“I’ve been down this road / Walking the line, displaying my pride / And I have made mistakes in my life / That I just can’t hide…I believe I am ready for what love has to bring…I’ve been searching my soul tonight / I know there’s so much more to life / Now I know I can shine the light / To find my way back home” –Vonda Shephard “Searching My Soul”

From the first time you hear the familiar piano strains and Vonda Sherhard’s vocals, you immediately recall Ally McBeal like an old friend remembered fondly. It was one of those water cooler shows, or in my case, one of those shows I dissected either later that night or the next day with my female friends. After all, it was about the trials and tribulations of a modern single person trying to find happiness and contentment in her professional and personal life, sort of a Mary Tyler Moore Show for the nineties.

What made the show unique wasn’t only its lead being a single girl in her late 20s trying to find empowerment wherever she can, but how her inner thought life helped her muddle through her day and various life situations. Her secret life of Walter Mitty-esque escapades were filled with dancing babies, swelling heads, tongues sailing across the room to lick the face of a man she finds attractive.

David E. Kelly had a formula he’d been perfecting over the course of his long, often critically acclaimed career. From L.A. Law, Chicago Hope, Picket Fences, The Practice, Boston Public,to Boston Legal, he created sympathetic (if often … eccentric) characters and plopped them into either questionable/hot button issue moral dilemmas or ludicrous plot twists.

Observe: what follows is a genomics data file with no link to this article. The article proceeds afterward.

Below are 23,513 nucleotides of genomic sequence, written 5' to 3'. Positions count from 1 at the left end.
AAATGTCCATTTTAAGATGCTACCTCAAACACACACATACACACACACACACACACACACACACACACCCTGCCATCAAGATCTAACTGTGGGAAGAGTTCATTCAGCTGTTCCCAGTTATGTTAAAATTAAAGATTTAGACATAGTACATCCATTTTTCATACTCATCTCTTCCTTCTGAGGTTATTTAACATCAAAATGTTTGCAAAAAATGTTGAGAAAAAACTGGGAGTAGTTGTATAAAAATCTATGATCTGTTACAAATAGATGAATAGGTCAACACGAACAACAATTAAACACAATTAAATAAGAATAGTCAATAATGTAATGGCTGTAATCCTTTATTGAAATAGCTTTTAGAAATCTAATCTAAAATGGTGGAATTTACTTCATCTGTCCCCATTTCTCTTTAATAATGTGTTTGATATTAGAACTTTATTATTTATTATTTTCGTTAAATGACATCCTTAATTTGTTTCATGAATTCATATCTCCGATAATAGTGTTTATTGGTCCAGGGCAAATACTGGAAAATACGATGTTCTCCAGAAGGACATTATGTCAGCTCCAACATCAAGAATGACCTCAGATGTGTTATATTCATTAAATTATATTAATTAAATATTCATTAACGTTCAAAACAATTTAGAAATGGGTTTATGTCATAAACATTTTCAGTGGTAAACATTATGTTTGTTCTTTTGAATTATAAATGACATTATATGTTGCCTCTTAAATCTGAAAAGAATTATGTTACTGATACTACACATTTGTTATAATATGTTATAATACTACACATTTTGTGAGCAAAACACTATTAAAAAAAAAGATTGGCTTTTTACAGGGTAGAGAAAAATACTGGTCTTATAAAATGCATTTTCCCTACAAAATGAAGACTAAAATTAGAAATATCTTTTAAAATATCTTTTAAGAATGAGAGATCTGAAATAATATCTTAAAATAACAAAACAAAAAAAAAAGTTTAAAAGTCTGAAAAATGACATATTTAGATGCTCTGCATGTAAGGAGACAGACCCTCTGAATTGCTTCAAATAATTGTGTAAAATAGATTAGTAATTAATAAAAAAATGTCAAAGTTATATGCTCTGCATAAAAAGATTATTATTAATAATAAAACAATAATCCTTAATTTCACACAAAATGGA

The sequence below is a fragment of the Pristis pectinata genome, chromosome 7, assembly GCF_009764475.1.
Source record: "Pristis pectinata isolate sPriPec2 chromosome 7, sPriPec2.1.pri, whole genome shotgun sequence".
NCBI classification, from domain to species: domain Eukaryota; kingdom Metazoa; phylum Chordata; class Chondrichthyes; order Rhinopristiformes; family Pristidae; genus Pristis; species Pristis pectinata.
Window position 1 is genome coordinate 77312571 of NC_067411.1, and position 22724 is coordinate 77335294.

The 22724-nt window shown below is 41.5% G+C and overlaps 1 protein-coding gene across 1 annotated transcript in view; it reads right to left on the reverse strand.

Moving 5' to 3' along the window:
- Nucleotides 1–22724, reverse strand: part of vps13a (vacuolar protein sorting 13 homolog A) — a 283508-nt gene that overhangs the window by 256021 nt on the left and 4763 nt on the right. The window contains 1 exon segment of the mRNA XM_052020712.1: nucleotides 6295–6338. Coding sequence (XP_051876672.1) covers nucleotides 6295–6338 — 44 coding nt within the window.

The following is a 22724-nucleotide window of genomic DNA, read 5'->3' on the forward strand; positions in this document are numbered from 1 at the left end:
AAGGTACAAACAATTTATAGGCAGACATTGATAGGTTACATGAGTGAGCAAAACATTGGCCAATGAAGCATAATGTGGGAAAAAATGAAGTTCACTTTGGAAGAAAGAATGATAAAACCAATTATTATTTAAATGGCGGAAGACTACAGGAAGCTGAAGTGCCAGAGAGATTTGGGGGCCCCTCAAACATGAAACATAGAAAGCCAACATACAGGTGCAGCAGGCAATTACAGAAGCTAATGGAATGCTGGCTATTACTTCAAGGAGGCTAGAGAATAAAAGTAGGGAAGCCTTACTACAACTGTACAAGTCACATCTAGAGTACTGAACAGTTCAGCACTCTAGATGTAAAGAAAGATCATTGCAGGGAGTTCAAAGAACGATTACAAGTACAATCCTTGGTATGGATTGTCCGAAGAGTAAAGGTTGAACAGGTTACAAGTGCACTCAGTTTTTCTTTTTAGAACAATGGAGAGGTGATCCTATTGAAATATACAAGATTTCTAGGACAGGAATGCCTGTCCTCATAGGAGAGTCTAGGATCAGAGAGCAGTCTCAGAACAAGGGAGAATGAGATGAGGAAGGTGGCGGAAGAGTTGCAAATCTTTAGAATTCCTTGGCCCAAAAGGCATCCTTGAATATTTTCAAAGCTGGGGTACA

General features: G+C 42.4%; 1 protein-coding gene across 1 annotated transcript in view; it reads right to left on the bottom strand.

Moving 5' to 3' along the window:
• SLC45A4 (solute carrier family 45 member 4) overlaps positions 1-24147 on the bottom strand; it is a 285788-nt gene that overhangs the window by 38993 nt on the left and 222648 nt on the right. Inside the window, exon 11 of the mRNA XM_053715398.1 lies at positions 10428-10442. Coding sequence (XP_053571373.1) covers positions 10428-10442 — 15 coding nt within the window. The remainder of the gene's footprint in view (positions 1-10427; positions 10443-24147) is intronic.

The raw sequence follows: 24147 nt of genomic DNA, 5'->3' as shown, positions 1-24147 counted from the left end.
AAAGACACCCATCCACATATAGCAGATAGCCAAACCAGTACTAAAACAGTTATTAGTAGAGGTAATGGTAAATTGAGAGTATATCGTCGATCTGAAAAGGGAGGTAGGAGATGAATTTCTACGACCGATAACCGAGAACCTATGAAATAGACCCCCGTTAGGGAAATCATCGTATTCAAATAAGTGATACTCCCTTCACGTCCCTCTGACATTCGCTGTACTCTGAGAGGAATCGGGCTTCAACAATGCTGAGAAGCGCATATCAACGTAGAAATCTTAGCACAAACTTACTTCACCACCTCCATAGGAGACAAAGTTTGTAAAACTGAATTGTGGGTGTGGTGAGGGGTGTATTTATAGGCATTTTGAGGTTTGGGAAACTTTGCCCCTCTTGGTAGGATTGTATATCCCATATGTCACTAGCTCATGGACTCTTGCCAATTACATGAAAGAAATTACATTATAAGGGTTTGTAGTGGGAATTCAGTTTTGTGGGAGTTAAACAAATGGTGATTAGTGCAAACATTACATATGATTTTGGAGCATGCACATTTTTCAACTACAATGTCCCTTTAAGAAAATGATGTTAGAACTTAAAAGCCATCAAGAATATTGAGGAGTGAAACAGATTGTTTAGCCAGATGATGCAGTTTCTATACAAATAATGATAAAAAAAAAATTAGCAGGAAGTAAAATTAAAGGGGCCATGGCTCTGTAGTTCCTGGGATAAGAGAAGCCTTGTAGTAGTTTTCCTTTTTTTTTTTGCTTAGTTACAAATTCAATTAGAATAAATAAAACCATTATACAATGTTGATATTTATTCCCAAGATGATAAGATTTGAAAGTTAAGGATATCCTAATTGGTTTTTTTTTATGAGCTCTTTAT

“Here I am, the victim of my own choices.” –Ally

Obviously, there are various issues surrounding the reality of singleness, from loneliness to unrequited love, and Ally McBeal wrestled with all of them. The main thrust of the show was about finding contentedness in her situation. It is about discovering herself, finding her own independence and self-reliance rather than (continuing to) make life choices based on a boy or defining herself through the ideas of what men want. It’s important to be content in your circumstances (Philippians 4:11), but some people define content—in terms of singleness—as relinquishing their desire to marry (read: given up). It’s not an either/or: you can both be content with your singleness and desire marriage. The danger of being discontent is that frustration and impatience can lead to forcing things and settling.

The thing about Ally McBeal is that there’s a reason we remember it fondly. The first season was great, after that, the series suffered from a roller coaster of quality. When it was good, it was very good; but when it was bad, it careened completely off the tracks. The second season was hit and miss at the best of times, with the show often becoming a caricature of itself. This is the danger of shows built on such well defined eccentric characters. If they stick around too long, they become one note jokes. Which only led to more ridiculous situations from Ally falling into a toilet and having to have firemen come to rescue her; or propelling herself down a bowling alley after throwing a ball that was stuck to her fingers. [Though the second best season of the show came in season four as the show found its center again with the casting of Robert Downey Jr as her love interest].

Ally McBeal redefined a lot of things (besides fashion, as short skirts were described as being “Ally McBeal short”). It fit neither the mold of the hour-long drama nor of the half-hour sitcom, thus paving the way for shows like Desperate Housewives and Ugly Betty. And it never hurts to visit with old friends.